Credit Suisse found lacking in fight against money laundering

Not up to scratch, says FINMA of CS’s efforts to run a clean operation © KEYSTONE / WALTER BIERI

Swiss bank Credit Suisse has failed to meet its obligations to prevent money laundering, says Switzerland’s financial watchdog. NGO reaction has been critical.

This content was published on September 17, 2018 minutes
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In two enforcement proceedings against the bank, FINMA, Switzerland's Financial Market Supervisory AuthorityExternal link, found deficiencies in due diligence measures required to comply with anti-money laundering regulations.

The first misconduct proceeding relates to alleged corruption cases involving FIFA, world football’s governing body, and oil companies Petrobas and PDVSA, between 2006 and 2015, FINMA said on Monday.

Problems centre around the identification of the contracting party, the determination of the beneficial owner, the categorization as a business relationship with increased risk, as well as the necessary clarification of increased risk and its plausibility.

Another case involves a significant business relationship with a politically exposed person (PEP), who remains unnamed.

“The bank was too slow to identify and treat the PEP client as posing increased risks,” FINMA wrote in a statementExternal link. “Moreover, the due diligence and corresponding documentation relating to the business relationship were incomplete.”


The response from observers of banking issues in Switzerland was harsh.

Martin Hilti, director of Transparency International SwitzerlandExternal link, welcomed the vigilance of FINMA, but also said that “what is frightening, or worrying, is that even in banks that are ‘too big to fail’, due diligence is not being carried out as required under law.”

This was echoed by Public EyeExternal link’s Marc Guéniat, who said that it was positive that FINMA decided to communicate the details of the affairs publicly, something not always a given.

However, he told, the cases in question are “not simple incidents, but rather large affairs, pointing to the existence of quite serious problems within Credit Suisse.”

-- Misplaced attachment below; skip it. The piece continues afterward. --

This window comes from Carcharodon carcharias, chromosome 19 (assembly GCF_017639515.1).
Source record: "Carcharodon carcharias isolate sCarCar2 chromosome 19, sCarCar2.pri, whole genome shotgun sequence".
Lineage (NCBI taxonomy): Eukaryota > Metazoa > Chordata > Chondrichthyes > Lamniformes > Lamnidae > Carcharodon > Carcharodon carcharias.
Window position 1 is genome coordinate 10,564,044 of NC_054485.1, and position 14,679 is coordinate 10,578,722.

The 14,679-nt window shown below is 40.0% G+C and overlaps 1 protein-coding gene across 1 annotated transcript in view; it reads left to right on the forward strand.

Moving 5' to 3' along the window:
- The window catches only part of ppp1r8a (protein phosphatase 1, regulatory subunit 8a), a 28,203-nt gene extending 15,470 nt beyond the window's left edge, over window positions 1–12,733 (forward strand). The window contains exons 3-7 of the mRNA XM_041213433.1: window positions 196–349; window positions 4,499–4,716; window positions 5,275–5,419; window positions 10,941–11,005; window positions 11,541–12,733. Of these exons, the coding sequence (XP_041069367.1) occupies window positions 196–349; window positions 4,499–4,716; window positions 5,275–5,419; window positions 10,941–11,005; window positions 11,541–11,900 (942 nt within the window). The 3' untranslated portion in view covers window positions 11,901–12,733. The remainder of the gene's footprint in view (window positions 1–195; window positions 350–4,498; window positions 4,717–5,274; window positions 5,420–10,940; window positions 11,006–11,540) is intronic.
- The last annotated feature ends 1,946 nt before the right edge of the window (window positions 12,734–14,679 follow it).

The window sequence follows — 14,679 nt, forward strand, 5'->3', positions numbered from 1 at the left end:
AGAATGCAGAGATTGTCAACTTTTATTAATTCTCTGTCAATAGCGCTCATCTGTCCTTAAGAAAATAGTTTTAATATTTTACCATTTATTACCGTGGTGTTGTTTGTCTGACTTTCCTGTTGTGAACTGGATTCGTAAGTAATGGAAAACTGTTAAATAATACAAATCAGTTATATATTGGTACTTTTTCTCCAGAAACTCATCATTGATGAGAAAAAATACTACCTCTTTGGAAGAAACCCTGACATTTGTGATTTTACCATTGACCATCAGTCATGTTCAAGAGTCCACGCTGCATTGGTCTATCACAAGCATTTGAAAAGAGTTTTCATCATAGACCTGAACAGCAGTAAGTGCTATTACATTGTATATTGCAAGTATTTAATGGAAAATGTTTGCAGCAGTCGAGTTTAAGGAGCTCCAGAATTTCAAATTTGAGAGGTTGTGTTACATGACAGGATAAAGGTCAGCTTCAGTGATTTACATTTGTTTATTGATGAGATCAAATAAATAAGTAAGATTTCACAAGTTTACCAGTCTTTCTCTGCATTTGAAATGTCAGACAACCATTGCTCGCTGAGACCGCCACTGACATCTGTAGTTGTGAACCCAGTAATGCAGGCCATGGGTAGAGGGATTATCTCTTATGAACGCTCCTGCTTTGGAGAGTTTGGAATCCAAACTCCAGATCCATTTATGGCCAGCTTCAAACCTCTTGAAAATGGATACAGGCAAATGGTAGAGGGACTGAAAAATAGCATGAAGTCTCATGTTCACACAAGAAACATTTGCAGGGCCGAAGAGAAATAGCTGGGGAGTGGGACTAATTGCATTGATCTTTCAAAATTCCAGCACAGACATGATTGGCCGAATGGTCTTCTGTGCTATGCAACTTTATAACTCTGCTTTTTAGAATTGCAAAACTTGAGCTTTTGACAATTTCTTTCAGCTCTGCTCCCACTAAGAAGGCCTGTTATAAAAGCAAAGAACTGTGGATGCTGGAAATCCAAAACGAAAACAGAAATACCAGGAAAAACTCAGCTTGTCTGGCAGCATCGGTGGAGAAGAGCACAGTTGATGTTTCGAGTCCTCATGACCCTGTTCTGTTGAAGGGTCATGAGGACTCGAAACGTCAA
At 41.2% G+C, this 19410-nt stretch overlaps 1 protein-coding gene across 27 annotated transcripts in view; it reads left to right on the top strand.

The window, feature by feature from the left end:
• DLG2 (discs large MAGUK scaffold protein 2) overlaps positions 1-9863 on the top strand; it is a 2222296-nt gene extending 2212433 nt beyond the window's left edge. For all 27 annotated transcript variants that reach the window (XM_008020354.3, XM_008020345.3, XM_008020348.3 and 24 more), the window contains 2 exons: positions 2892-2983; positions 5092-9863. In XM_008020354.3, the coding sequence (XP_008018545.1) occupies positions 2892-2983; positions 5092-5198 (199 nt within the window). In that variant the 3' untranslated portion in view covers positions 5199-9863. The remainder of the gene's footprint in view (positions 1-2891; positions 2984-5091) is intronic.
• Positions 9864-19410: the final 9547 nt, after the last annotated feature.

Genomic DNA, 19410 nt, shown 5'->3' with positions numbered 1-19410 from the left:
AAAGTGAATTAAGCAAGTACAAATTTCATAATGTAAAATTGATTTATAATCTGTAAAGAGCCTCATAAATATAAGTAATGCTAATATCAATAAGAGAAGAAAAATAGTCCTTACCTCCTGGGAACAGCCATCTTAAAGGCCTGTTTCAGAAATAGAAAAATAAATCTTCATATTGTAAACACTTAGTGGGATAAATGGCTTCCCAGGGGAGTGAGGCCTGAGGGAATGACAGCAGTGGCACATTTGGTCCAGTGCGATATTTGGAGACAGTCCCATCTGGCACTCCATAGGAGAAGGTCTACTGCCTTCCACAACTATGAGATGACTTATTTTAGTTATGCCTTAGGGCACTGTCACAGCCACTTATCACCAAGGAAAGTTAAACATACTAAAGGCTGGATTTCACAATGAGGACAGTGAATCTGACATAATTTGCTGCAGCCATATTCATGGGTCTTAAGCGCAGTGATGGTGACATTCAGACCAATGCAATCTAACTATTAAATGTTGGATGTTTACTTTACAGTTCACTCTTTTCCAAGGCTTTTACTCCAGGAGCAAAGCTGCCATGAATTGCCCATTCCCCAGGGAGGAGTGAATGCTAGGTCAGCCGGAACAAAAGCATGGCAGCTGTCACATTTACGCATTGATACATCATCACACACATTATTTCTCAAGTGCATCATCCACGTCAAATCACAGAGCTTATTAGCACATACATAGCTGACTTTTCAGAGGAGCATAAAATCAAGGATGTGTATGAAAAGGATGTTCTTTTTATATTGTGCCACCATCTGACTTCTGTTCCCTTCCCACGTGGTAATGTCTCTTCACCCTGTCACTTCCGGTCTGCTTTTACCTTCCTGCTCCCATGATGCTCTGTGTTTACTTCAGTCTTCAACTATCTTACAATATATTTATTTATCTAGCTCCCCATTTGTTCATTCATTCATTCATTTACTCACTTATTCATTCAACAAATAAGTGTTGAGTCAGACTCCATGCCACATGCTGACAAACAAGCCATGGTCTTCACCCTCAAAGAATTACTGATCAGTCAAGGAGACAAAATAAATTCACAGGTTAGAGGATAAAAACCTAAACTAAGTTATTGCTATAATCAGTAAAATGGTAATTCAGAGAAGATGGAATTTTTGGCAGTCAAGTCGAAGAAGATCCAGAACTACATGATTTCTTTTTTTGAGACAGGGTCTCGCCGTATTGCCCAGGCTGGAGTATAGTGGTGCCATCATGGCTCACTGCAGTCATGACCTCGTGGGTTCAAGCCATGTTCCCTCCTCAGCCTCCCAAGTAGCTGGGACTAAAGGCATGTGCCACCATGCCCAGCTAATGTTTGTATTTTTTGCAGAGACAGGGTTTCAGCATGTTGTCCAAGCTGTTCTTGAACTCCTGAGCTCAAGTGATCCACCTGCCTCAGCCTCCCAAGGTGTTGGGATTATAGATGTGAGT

He also pointed towards the recent phenomenon of banks seeking out new markets in developing countries in order to counter losses brought about by tighter regulation and data-sharing in Europe and the US; in many of these new markets, sanctions and oversight are extremely weak, he said.

Next steps

In the meantime, FINMA has taken measures to improve the anti-money laundering policy and to ensure Credit Suisse implements steps more quickly. An independent representative will review the implementation and impact of the measures.

In connection with the alleged cases of corruption, since 2015 FINMA has been investigating several banks to see whether their clients were involved in these cases and whether the banks complied with the supervisory regulations.

For its part, Credit Suisse saidExternal link that it had “commissioned independent reviews of the conduct in question, self-reported the shortcomings, and has cooperated with FINMA throughout the process, taking proactive remediation measures”.

The bank added that it was “grateful to FINMA for its acknowledgement of the improvements that have been made to our compliance and control framework over the last few years” and pointed out that as a result of the review, FINMA had not “imposed any fine on Credit Suisse, not ordered any disgorgement of profits nor any limitation of business activities.”

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